Explaining ADHD to Children With 'Frozen'
If you have a young child with attention deficit-hyperactivity disorder, a great way to explain ADHD to them is to relate it to Elsa’s powers from “Frozen.” In case you’ve been living under a rock the past three years, Elsa is a queen who was born with ice powers. As a child, Elsa had a difficult time keeping her powers under control. (In case you haven’t caught on yet, the “powers” in our case are ADHD.) Elsa once hurt her younger sister by accidentally blasting her in the head with her powers, leaving her sister with a “scar” (a white streak in her hair). My daughter is impulsive and can say and do hurtful things to people she loves without even realizing she is hurting their feelings. And no, she is not a “brat,” and it is not because of bad parenting . ADHD is a neurological condition that, simply put, allows people to use their brains differently than most.
Elsa’s parents were scared for their daughter and didn’t know what else to do, so they did the only thing they felt they could: contain her power by giving Elsa gloves to wear. “Conceal. Don’t feel,” they advised Elsa. To me, the gloves in the story represent society. Society would love for all children to behave the same, wouldn’t they? At school, they want children to sit nicely and quietly in their seats, listen attentively to lessons and work diligently and seamlessly on their assignments. How nice it would be for teachers if every child in their classroom behaved like this, right? Well, I beg to differ. I’m not arguing that it wouldn’t make teachers’ lives easier, but I think it would definitely make them boring. If a rainbow were only one color (let’s say grey), it would not only be boring, it would be ugly. I may be a little biased here, but people with ADHD make the world more fun and more beautiful. Walt Disney, Adam Levine and Albert Einstein are just a few famous ADHDers who have made the world a better place.
During Elsa’s entire childhood, she isolated herself from everyone, including her younger sister. Elsa knew she was different, so she hid away in her room until she was old enough to become the queen and required to come out. At her coronation, Elsa wore gloves to conceal her power but was instructed to remove them for a part of the ceremony. Reluctantly, she did and then put them back on as quickly as she could.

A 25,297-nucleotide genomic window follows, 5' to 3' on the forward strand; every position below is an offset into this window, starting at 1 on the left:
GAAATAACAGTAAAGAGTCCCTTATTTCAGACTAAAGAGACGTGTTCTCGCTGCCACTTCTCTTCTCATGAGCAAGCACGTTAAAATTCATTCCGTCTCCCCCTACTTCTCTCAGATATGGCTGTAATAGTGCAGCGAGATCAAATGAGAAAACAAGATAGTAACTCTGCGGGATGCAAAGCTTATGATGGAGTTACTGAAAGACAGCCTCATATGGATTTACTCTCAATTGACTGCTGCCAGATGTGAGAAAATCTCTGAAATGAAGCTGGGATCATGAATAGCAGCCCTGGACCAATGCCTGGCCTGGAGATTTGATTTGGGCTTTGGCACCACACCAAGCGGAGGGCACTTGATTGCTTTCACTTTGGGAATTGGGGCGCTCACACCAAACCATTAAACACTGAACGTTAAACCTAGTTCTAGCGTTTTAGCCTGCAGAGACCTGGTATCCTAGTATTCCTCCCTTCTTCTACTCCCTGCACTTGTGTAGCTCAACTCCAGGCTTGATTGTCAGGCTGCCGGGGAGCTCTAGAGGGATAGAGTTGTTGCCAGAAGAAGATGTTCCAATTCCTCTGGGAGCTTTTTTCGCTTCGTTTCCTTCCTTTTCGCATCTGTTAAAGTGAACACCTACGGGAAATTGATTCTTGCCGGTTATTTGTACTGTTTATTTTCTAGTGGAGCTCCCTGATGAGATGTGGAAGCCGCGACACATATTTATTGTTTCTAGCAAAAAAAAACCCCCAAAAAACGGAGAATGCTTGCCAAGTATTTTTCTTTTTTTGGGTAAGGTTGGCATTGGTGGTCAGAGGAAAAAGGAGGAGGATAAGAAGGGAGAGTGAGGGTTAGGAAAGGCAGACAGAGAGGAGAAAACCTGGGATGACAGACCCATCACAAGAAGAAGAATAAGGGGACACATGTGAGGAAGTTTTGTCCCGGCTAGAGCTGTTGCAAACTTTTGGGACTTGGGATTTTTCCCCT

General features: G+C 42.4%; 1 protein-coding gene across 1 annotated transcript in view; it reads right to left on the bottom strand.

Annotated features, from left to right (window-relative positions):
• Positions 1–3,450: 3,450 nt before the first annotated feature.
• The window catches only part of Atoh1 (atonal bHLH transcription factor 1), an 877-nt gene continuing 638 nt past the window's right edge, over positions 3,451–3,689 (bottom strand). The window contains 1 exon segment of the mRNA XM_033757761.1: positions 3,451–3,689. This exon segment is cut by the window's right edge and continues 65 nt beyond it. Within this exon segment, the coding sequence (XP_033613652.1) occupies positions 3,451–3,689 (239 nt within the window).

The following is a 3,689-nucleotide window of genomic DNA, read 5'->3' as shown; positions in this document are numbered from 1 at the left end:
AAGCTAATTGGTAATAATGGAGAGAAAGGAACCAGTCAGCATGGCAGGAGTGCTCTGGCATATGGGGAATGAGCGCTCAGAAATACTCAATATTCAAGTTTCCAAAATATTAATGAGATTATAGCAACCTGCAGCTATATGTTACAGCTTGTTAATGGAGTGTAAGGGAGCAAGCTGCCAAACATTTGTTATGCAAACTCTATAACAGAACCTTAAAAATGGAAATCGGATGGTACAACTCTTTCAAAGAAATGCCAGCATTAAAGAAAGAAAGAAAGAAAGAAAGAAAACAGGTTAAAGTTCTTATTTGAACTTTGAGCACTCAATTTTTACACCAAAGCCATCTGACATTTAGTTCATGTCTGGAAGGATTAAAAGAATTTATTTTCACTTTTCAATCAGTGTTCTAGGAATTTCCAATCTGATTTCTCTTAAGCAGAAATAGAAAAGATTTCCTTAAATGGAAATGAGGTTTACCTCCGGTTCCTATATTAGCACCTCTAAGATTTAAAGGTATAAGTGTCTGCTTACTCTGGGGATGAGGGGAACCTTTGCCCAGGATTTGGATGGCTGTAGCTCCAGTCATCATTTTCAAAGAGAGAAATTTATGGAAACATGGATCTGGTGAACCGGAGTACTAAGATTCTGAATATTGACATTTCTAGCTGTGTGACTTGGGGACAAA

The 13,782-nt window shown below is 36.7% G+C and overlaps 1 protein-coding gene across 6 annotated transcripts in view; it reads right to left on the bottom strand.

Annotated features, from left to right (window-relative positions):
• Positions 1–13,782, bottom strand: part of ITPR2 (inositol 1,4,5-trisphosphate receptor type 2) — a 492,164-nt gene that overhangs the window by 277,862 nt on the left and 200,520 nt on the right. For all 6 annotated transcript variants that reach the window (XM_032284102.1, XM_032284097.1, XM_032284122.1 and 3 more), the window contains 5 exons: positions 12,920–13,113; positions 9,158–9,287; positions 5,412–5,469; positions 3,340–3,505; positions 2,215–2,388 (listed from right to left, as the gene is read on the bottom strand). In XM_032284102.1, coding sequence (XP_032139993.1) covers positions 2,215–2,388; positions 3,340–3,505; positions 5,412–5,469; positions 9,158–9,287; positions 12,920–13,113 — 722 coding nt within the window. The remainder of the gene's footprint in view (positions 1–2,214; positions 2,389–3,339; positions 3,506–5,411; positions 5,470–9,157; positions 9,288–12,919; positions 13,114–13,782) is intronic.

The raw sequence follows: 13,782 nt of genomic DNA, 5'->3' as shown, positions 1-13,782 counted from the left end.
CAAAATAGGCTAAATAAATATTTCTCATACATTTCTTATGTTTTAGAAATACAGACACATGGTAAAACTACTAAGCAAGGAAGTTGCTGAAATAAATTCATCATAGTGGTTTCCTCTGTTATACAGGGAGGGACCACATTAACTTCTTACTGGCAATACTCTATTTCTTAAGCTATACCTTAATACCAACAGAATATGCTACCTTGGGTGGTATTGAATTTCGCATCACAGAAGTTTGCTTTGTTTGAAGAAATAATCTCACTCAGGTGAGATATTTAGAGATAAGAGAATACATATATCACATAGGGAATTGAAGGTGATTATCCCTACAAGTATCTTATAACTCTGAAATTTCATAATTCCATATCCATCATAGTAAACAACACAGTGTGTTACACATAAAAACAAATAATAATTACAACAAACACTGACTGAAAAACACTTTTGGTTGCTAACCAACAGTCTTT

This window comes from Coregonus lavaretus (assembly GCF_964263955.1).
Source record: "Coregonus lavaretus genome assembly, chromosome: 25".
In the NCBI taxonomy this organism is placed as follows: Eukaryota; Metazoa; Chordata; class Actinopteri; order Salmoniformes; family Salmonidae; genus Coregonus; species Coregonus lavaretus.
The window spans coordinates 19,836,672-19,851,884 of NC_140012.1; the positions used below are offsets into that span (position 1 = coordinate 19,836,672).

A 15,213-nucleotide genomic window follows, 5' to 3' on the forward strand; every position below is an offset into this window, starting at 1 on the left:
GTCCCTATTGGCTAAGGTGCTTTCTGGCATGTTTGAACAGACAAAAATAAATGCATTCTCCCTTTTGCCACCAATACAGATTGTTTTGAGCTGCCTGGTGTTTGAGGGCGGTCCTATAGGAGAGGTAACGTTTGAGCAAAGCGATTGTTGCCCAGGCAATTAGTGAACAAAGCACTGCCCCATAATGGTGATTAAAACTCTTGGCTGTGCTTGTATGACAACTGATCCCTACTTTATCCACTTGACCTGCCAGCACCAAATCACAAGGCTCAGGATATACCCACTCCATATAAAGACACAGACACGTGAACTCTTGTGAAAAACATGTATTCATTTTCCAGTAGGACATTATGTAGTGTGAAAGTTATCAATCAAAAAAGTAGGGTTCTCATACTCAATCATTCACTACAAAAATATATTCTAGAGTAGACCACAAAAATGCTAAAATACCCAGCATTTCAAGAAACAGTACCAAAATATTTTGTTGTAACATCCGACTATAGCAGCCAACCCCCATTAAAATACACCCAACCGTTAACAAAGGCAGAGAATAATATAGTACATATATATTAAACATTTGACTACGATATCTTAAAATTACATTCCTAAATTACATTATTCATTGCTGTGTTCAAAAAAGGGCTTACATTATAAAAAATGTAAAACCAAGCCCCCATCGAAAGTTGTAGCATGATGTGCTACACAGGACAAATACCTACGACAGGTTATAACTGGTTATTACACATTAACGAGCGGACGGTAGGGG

A lot of times, young children with ADHD feel insecure and have a difficult time in social situations. What they think is hilarious may not be to their peers, which makes for some embarrassing moments at recess. As a result, children with ADHD may feel like they are awkward and that nobody wants to be their friend, so they shy away in fear of their peers rejecting them. It truly is heartbreaking to see my own daughter sitting on a bench at recess while the other kids from her class are playing a game of kickball together.
As a grown woman, Elsa decides to throw her gloves away and finally be free to be her true self. She uses her powers to build a gorgeous gigantic ice castle and a lovable walking talking snowman named Olaf. “I never knew what I was capable of,” Elsa confesses to her sister.
If we can teach our children with ADHD to not worry about what other people think of them and to simply embrace and love being themselves, they will accomplish so many amazing things in their lives. Not only does Elsa learn to embrace and love her powers, she learns to control it with the power of love. Now, this “love” could be a number of things when it comes to ADHD, behavioral therapy and medication being a couple. What our children with ADHD really need and want is the love, support, understanding and guidance of their family and friends.
I’m not naive. Life is no fairytale, and I know ADHD can feel like a curse sometimes, but trust me, it’s not. ADHD is a gift. It truly is a power. Elsa’s parents were wrong when they gave her the gloves and told her to conceal her powers, but I can understand why they did. They were scared. When my daughter was initially diagnosed with ADHD, I was scared too. I am sure I have made mistakes with my daughter’s ADHD as well. I’m not perfect. Along the way though, I have learned and am still learning ways to help my daughter with her ADHD. She may not build an enormous ice castle, but there is no doubt in my mind she will accomplish things in her life of the same magnitude.
The Mighty is asking the following: How would you describe your disability, disease or mental illness to a child? If you’ve done this before, tell us about that moment and the child’s reaction. Check out our Submit a Story page for more about our submission guidelines.